You will read this on a million different blogs, but that doesn’t make it any less significant or true. The way your clothes fit goes ten times farther to making you look good than the clothes themselves. A $100 suit that is well fitted can look ten times better than a $5,000 suit that is not. Likewise goes for pretty much any type of clothing you can buy.
So if this is already spread far and wide on the menswear blogging network, why am I bothering to write it again? Well you might say it has something to do with my lack of creativity, but I say hell no! It’s because this fundamental of dressing is Just. That. Important.
Also, up next I will begin actually reviewing some brands and clothing that I have tried and tested, and I want everyone to understand that, because of this strong belief, being able to find a good fit is immensely important to me in rating and reviewing products. My favorite brands are my favorite brands mainly because they fit so damn good.
So what makes good fit? I will go into greater depth and specificity in future articles, but there are a few pretty solid ‘rules’ to finding clothes that fit according to modern as well as classic style. Here are a few big ones:
- Honestly, I think the most important thing to looking like you fit in your clothes is to buy shirts that fit your waist (or get them taken in). The billowy tuck makes anyone look uncomfortable at best, and like they are playing dress-up in their daddy’s clothes at the worst. Look for fitted or slim fit shirts, as most regular fit clothing is made for fat people. Tailors and seamstresses can also easily add darts to the back of a shirt to get a slimmer fit.
- Shoulder seams should rest on the corner of your shoulders. This, and neck width are the two main measurements a tailor won’t be able to change.
- You should be able to fit one to two (but no more) fingers between the collar of the shirt and your neck without cutting off circulation.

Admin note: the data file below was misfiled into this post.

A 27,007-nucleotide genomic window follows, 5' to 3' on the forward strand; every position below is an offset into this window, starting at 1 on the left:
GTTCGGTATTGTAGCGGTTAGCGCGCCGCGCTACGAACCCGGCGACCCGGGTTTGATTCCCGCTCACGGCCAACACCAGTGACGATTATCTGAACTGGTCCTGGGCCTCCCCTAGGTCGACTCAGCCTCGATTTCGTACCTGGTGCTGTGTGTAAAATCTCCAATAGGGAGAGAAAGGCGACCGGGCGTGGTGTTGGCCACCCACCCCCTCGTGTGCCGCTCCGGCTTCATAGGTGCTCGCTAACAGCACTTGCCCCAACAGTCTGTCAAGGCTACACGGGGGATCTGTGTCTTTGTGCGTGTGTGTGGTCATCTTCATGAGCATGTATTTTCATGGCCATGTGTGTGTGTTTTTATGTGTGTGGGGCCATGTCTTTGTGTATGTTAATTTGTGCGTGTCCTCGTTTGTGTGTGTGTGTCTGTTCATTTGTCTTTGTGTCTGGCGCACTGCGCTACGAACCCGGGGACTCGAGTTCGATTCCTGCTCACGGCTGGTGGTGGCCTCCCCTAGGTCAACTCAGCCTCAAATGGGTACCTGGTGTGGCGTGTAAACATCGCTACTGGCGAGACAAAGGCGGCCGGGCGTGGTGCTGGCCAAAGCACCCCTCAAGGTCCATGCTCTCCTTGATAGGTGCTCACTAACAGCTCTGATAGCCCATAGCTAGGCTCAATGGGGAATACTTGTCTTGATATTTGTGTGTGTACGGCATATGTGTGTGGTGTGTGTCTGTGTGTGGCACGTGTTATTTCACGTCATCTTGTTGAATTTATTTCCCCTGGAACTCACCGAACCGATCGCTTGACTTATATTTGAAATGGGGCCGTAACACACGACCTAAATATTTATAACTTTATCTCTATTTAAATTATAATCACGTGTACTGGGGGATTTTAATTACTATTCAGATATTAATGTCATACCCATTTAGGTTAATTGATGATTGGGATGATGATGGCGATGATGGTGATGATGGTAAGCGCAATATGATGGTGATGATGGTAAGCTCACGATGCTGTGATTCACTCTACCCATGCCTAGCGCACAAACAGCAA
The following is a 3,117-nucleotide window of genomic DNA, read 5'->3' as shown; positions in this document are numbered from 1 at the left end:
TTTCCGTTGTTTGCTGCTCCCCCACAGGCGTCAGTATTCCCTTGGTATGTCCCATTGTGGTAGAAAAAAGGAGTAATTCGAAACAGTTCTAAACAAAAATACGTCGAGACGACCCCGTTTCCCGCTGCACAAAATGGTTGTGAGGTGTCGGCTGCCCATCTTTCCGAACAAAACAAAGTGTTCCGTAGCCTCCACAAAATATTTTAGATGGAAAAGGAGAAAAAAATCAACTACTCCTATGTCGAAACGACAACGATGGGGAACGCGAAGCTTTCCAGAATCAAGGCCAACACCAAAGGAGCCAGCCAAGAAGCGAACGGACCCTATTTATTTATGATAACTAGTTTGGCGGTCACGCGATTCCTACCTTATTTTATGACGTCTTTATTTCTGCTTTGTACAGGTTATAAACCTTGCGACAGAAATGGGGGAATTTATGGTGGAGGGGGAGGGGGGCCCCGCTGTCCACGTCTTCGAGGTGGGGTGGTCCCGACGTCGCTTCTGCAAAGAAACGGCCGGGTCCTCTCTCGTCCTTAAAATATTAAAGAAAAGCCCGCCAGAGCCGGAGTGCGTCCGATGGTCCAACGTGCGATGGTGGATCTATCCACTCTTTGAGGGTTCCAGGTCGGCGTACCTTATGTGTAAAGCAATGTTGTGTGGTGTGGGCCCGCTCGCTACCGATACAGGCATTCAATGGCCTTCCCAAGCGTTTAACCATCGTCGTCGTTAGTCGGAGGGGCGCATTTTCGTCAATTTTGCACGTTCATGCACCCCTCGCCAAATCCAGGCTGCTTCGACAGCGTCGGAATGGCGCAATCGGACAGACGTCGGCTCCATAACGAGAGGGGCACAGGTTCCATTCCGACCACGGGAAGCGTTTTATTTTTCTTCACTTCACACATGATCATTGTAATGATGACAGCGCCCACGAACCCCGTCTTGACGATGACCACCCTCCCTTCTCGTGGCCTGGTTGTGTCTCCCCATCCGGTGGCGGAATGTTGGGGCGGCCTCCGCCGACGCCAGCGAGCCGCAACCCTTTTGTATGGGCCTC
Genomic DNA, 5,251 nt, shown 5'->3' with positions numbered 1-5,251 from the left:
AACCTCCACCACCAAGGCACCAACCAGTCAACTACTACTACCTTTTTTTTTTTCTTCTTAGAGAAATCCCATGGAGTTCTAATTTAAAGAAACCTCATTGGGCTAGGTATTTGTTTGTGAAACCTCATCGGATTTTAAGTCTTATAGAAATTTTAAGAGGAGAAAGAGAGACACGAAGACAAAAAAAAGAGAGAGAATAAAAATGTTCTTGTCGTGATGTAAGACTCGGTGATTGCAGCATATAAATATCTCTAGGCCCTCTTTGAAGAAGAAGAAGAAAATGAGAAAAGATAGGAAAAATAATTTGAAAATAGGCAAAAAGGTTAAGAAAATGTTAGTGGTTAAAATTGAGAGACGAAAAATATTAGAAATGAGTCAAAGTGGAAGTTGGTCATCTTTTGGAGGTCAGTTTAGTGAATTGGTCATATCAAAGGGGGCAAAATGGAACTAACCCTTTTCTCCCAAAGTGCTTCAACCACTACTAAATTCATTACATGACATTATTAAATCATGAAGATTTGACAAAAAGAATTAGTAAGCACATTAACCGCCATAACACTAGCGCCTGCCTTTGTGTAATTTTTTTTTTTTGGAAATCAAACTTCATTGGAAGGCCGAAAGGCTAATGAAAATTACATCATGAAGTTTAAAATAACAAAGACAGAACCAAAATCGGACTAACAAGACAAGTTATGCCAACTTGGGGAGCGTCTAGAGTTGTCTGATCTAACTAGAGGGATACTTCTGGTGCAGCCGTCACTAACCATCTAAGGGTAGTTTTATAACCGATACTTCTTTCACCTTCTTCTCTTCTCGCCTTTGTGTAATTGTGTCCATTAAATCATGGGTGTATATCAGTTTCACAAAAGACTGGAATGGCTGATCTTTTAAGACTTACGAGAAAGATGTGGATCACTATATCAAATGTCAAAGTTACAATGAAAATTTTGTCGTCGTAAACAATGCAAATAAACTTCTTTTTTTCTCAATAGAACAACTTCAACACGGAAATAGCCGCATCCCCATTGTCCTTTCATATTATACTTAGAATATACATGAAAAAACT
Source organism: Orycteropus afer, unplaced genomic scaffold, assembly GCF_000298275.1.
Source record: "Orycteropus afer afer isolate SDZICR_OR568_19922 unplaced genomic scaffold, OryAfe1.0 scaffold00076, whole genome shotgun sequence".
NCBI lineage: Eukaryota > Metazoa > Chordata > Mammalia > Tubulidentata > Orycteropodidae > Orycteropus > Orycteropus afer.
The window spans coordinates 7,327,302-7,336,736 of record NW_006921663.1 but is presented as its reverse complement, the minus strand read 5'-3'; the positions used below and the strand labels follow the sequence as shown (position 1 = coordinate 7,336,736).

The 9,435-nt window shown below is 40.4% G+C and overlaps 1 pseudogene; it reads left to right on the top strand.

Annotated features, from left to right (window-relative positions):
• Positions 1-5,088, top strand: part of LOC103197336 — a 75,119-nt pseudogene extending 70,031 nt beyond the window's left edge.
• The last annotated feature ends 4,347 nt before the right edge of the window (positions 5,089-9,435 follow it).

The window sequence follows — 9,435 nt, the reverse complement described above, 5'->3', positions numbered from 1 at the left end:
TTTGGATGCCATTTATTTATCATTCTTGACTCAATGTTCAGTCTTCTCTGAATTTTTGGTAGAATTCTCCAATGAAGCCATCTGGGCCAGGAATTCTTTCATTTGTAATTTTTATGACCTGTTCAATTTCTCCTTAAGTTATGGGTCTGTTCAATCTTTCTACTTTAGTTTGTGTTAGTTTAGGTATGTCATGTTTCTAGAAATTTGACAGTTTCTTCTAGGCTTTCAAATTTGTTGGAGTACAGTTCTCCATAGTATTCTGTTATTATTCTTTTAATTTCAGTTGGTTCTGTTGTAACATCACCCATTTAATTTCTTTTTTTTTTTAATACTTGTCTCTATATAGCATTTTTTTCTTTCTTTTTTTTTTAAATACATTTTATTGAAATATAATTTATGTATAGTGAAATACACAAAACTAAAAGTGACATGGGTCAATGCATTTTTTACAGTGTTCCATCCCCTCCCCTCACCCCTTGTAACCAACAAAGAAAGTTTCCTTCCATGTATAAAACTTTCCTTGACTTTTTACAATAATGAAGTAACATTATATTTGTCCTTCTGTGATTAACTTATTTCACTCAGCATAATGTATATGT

- Sleeves should hit the corner of your wrist and stick out one inch past your blazer or jacket sleeves.
- These days, most style pros are calling for little to no break. This means that the hem of the pants should just rest on your shoes, or touch only enough to cause a slight fold in the lower leg. Don’t forget to consider whether or not you will want to roll or cuff the leg when considering length.
- Personally, I think slim-straight is the best cut, but this can vary greatly depending on your body type. In general, you want something that you can fit into comfortably, but doesn’t hang off your body and pool at your knees and shoes. Don’t be afraid of a little taper in the lower leg.
- The most important thing for fit on a blazer is the shoulder. Put the blazer on, stand next to a wall, and slowly lean into it. If your shoulder hits the wall before the corner seam of the blazer, it is too small. Likewise if the corner seam/pad of the blazer hits first, it is too large. Also, the modern trend is for a ‘deconstructed build,’ which translates to small to non-existen shoulder pads (sorry folks, looking like a box is out).
- Pay attention to the armholes. High cut armholes will not only allow for greater mobility, but will also make you look less like a penguin.
- The sleeves of your jacket should be cut at the wrist bone, one inch above your shirt sleeve.
- Sides of the jacket should taper in to your body, but this is a quick fix for a tailor, and shouldn’t necessarily be a deal-breaker in the shop.
- I forget this one a lot: make sure the collar of the blazer rests snugly against the collar of your dress shirt, and avoid that dreaded collar gap. Sometimes it is fixable, but it is often a tough task for a tailor (oooh alliteration)!
- Lastly, you should be able to comfortably curl your hands under the bottom hem of the blazer (while wearing it of course).
As this blog develops I will at some point go into more detail for each item of clothing regarding fit as well as other aspects like material and color, and PHOTOS!